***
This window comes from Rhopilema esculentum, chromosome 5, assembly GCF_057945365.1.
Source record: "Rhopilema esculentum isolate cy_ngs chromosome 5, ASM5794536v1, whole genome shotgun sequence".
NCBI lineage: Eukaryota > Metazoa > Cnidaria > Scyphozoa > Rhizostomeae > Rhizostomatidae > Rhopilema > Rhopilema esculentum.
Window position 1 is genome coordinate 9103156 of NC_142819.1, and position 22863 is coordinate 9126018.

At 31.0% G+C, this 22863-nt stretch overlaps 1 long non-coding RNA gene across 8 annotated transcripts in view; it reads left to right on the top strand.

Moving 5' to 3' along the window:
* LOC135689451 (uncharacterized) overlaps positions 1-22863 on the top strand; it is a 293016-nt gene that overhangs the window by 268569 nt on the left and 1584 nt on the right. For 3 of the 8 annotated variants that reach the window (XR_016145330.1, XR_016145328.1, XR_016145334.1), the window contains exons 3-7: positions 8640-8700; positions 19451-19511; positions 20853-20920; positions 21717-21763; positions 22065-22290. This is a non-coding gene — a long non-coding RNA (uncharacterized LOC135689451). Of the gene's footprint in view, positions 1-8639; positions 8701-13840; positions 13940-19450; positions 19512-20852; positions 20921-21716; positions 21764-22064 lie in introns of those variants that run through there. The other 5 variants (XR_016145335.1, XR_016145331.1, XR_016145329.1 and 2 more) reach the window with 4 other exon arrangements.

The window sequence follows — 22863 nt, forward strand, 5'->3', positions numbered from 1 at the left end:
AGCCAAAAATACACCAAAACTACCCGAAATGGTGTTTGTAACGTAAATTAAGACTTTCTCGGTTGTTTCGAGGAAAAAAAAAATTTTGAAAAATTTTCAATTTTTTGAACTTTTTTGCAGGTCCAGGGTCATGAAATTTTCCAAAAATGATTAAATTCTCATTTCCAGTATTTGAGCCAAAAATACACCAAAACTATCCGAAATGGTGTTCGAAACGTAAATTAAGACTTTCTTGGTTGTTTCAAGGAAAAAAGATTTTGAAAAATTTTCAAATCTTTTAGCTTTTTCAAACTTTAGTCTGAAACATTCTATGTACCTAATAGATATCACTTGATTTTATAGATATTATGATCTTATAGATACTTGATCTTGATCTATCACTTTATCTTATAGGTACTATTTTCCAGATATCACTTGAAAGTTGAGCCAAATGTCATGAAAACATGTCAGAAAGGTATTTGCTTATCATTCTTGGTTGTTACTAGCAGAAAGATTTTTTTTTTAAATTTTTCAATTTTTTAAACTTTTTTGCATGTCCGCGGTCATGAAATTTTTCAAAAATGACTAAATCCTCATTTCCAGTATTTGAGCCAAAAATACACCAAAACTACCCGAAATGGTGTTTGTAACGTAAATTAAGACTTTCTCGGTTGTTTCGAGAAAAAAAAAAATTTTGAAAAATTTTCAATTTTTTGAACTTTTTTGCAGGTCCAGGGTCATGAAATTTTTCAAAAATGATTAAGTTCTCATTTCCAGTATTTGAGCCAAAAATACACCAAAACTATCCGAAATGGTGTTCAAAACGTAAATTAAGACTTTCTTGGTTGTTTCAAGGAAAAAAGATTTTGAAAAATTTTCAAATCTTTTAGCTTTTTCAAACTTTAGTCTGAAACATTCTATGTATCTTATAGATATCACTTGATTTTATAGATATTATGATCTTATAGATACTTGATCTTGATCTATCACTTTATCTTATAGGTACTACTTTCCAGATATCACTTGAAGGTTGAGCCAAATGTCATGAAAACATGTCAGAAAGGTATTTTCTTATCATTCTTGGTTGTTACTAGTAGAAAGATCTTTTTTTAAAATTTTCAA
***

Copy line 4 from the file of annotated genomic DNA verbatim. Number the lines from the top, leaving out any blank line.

Window position 1 is genome coordinate 9103156 of NC_142819.1, and position 22863 is coordinate 9126018.